There are so many toy cars in this house. Some of them my son inherited from me, old enough to have “West Germany” imprinted on their undercarriage.
Recently, he wanted attention and brought over two cars that he got on Christmas.
“What if two cars are identical in a race?” he asked. “Who would win?”
“Then it depends on the skill of the driver,” I replied.
“What if those skills are identical?” he asked.
“Then it’s the driver who had the extra coffee that morning.”
My mom at the table piped in, “There’s always someone better.”
He nodded and scampered off before I could think of a way to slide in a baby version of the topic of intersectionality.
Did one driver have the privilege to have access to fast cars since they were a kid? Did the other driver do their best to learn the roads and car, and even if they never grew up around cars, still ended up winning the race? At 6, I’m not sure he’s ready for that conversation, but life will always point out your experiences and privilege.
When I started to drive at 15, we lived in a town surrounded by agricultural plains. For reference, the truck stop was the only place my friends and I hung out, acquiring a taste for coffee.
Eager to use my permit, my dad speculated we could drive three streets over from our suburban home, and I would have a wide-enough berth to be a clumsy beginner driver.
“She’s not going to hit anything… or anyone,” he said. “We’d just find her in a ditch.”
Like most 15-year-olds, my friends loved driving around aimlessly. Since I had the privilege of a car that ran more often (thanks to a father who did mechanics on planes and translated that to cars somewhat successfully), I did a lot of driving.
I became a less-distracted driver as time wore on, especially when my best friend did things like hang out of my passenger window and scribble “art” on the door.
When I was 18, I went on my first solo trip to visit my family in Europe. The distant cousins, all roughly my age or older, sat around over coffee and cake speculating about what their first cars would be when they’d finally get their driver’s license. A Ford Fiesta was the pinnacle of cool for them.
“What are you going to get?” asked a cousin, attempting to include me in conversation.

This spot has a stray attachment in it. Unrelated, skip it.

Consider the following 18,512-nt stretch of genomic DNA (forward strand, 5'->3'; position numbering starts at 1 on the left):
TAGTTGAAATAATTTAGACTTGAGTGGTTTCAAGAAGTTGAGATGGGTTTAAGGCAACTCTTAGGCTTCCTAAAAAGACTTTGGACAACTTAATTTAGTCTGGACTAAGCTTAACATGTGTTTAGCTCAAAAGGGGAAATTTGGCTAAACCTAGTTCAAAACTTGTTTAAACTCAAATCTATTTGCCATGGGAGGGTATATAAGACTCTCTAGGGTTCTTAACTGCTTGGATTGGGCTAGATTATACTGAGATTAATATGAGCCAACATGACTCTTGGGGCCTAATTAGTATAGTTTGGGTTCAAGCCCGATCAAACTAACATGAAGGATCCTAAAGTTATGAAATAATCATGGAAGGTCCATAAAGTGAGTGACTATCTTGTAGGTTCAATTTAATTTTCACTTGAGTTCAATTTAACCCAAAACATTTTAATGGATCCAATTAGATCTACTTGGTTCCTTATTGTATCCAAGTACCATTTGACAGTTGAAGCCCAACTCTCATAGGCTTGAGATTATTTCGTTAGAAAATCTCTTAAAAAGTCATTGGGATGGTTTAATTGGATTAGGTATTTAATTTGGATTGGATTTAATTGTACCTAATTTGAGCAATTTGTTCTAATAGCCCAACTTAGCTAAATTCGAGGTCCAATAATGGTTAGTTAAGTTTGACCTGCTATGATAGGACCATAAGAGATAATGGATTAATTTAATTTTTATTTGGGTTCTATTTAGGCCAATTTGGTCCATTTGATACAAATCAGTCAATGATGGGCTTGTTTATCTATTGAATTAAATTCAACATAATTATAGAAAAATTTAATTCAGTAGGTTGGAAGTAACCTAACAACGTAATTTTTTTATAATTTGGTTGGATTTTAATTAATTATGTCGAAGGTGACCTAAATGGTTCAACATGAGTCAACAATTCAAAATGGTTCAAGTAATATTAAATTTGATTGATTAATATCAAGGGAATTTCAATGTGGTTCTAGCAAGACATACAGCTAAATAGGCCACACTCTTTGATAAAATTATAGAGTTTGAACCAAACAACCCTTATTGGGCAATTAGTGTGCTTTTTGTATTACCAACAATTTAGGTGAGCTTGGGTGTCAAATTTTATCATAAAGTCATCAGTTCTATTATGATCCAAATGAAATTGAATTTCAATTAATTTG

I sipped coffee and said, “I have a Chevy. It’s like an American cop car from the ’80s.”
“You have a car? You drive?” someone asked.
The conversation at our end of the table quieted as they all looked at me.
“Yeah, I’ve been driving for a few years …” They interrupted with low “wows,” but I continued.
“But it’s not like here, it’s like, you can drive for an hour through my state and not see another car. It takes a few hours to get from my town to … anywhere.”
Inconceivable to them.
On the last trip I took to Germany, when I brought my two children to introduce them to my Opa, the customs agent was incredulous that we were driving from Amsterdam to Germany.
“It’s only three hours,” I said. “That’s nothing.”
It may have been something for my aunt, white-knuckling the drive back as I slept, driving under the speed limits, and taking over four hours.
When I drove back from Germany to Amsterdam in three hours, I hummed along at 135 kilometers an hour — or 80ish mph — keeping up with traffic and still getting passed.
She commented on speed as the kids watched the same white and black road markers that I used to watch out of the backseat of the car.
“This feels like a safe speed to me, about what you can drive in parts of Texas,” I said. “You know what they say about the difference between Europe and America?”
She shook her head.
“Americans think that 100 years is a long time, and Europeans think 100 miles is a long way.”
— Cassie McClure is a writer, wife/mama/daughter, fan of the Oxford comma, and drinker of tequila. Some of those things relate. She can be contacted at firstname.lastname@example.org, or follow her on Twitter: @TheCMcClure. Click here to read previous columns. The opinions expressed are her own.